Chicago Tribune, June 19, 1857. A woman before her time. Damned if I know what is meant by the phrase “Hoops can’t shine alongside of her.” “Whalebone and steel” are the materials that corset ribs were made of, but corsets didn’t shine.
at least they didnt disclose the woman’s name.. and perhaps corsets could shine if they were stretched far enough??? like lycra.. this is an awesome website.. unfortunately, you are directly meddling with my productivity… productivity is overrated though.. merci!
I’m guessing this is some weird bit of lost local idiom whose meaning will only come clear once everything ever published has become searchable online. Glad you like the site.
I suppose they could be referring to skirt hoops? Who knows. Just think of all the wonderful idoms we’ve lost over time. I mourn!!!
I think it’s a pun, referring on one hand to skirt hoops and on the other to who knows WTF? But since you love ancient idiom for its own sake, let me recommend to you the sublime comic essays of S.J. Perelman. If that floats your boat, check out The Best of Myles by Flann O’Brien. I have learned not to read either author on public transport, owing to incontinent laughter that freaks out fellow commuters.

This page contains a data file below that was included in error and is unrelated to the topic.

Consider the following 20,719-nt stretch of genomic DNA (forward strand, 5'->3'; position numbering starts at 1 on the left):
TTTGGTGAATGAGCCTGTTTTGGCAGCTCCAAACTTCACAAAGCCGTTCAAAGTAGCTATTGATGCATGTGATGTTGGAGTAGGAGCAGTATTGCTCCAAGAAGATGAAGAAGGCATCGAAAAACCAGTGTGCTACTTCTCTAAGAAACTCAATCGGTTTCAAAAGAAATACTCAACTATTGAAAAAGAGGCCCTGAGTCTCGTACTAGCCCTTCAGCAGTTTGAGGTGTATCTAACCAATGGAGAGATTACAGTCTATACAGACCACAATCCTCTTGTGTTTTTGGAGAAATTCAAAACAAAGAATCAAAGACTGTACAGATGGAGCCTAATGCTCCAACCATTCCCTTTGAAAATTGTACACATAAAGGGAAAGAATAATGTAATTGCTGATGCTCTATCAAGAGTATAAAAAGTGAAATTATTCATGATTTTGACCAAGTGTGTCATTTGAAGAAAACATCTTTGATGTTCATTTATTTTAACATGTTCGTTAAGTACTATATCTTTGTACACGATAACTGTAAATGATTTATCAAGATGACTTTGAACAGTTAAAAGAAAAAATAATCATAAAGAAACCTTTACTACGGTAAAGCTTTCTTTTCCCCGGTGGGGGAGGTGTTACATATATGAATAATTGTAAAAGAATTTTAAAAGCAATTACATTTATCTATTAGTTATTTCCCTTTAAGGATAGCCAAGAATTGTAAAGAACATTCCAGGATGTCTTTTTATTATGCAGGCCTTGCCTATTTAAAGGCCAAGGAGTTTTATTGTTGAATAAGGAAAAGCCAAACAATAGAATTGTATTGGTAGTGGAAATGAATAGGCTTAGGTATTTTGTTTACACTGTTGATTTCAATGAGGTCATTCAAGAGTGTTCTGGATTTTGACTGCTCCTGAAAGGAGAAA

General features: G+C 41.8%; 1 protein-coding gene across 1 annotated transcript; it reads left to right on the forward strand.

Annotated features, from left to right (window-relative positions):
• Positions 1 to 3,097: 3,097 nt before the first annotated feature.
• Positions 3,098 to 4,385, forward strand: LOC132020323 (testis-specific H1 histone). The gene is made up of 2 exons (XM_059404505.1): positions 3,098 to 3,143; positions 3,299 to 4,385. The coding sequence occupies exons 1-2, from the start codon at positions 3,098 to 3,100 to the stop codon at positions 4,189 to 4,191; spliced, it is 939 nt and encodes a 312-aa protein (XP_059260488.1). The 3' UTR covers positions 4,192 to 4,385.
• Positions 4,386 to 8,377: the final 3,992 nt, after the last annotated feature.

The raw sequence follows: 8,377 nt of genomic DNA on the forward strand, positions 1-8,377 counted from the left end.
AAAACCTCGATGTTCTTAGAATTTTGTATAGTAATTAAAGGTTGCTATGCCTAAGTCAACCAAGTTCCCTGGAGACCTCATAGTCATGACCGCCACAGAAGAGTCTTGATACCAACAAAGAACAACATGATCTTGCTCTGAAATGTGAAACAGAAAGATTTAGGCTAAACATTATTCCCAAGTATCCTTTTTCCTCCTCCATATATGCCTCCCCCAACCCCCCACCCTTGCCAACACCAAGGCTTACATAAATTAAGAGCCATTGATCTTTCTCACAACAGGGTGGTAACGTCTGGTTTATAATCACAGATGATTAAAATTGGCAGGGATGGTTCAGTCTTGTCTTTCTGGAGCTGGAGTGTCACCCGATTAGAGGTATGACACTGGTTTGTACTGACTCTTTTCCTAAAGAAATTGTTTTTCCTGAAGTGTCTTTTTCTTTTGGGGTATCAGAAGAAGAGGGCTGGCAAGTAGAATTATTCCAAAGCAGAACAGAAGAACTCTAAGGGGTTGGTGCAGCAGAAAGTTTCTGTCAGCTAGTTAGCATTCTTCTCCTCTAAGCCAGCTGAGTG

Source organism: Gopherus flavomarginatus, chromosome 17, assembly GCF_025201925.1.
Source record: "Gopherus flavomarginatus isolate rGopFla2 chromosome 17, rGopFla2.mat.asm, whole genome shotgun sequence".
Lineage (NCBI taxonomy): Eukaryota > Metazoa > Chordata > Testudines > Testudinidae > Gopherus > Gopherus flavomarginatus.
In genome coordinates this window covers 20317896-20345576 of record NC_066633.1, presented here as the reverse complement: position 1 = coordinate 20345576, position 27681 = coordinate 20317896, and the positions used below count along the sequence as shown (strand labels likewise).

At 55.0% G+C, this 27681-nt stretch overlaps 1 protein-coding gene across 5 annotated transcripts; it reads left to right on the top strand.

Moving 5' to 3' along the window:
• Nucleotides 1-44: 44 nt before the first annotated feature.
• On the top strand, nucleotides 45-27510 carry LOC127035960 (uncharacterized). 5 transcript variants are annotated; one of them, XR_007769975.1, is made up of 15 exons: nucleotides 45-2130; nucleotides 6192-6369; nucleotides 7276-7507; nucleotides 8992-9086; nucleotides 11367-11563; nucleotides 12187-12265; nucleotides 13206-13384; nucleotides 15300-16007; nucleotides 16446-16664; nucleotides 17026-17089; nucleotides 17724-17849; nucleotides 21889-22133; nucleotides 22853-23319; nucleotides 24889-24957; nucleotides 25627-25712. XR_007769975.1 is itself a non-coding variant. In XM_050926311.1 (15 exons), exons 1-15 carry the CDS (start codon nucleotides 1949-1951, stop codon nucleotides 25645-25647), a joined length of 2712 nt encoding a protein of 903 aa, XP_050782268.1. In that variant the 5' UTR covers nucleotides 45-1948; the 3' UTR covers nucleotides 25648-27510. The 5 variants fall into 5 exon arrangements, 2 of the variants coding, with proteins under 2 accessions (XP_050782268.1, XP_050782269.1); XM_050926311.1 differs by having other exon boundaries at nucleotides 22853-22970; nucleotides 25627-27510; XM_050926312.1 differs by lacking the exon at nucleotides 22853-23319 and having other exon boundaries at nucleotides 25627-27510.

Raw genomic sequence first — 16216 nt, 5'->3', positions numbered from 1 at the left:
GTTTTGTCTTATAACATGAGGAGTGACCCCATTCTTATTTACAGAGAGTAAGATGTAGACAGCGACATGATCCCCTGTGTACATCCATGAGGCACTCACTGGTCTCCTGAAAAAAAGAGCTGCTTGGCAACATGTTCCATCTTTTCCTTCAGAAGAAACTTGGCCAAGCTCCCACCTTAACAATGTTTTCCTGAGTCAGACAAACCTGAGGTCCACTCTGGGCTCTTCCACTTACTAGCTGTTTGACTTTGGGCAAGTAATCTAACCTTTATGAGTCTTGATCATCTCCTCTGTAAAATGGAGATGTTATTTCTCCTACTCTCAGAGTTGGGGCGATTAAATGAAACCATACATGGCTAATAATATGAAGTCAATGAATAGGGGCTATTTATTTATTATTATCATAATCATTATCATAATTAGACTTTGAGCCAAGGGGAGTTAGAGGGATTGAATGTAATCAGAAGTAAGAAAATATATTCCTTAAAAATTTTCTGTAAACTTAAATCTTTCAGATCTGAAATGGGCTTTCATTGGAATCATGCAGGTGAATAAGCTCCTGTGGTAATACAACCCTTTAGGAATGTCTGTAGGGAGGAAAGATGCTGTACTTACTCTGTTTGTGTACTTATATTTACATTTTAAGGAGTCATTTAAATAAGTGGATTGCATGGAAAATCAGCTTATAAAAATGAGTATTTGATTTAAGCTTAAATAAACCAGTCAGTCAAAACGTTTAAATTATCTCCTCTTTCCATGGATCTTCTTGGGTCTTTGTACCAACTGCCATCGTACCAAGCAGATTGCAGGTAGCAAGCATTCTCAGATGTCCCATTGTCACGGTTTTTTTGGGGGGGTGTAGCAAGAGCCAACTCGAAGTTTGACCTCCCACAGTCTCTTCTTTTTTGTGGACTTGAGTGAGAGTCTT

Interesting and plausible comment posted on a “Fat Acceptance” website [http://kateharding.net/2009/06/10/retro-fat-open-thread/] that picked up this item:
lina, on June 10th, 2009 at 4:49 pm Said:
While I’m fairly sure this article is not as appreciate and fat-accepting as it appears to us–I’m a scholar of 19th-century periodicals–it is true that it’s much less panicked and appalled than anything you’d read about today.
The “hoops” they are talking about are, I think, hooped skirts or crinolines. See http://www.victoriana.com/Victorian-Fashion/crinoline.htm for some pictures. Hooped skirts were widely mocked as a kind of fashion excess of the day–like too-short miniskirts, I supposes, or even today’s young men wearing too-large pants without a belt. Some of these caricatures of hoop skirts were light and some people thought they were (like the corset) the source of all evil and vanity in the world.
So, this piece is saying, I think, that the (perceived to be) ridiculous width of hooped skirts can’t compete with this woman’s actual, natural, wideness–they pale in comparison to her, they can’t “shine.”
The “great” pun isn’t so innocuous either–as we all know “great” means “large” or “huge” as well. This is another tongue-in-cheek way of pointing out how big this woman is. Something like saying “those who have massive heart attacks are most often just that–massive” in a news story today, I’d imagine.
What is missing, it’s true, is the hand-wringing “we’re in the midst of an epidemic” or, indeed, any indication that the woman’s size is related to her health at all.
“Hoops can’t shine next to her, at least whalebone and steel ones.”
What other kind of hoops might they be suggesting, we might wonder?
Well, barrels were common storage objects for food, tended to be very heavy and hard to move, and *had hoops holding them together*. They are likening her to a barrel.
Worth considering. Thanks.
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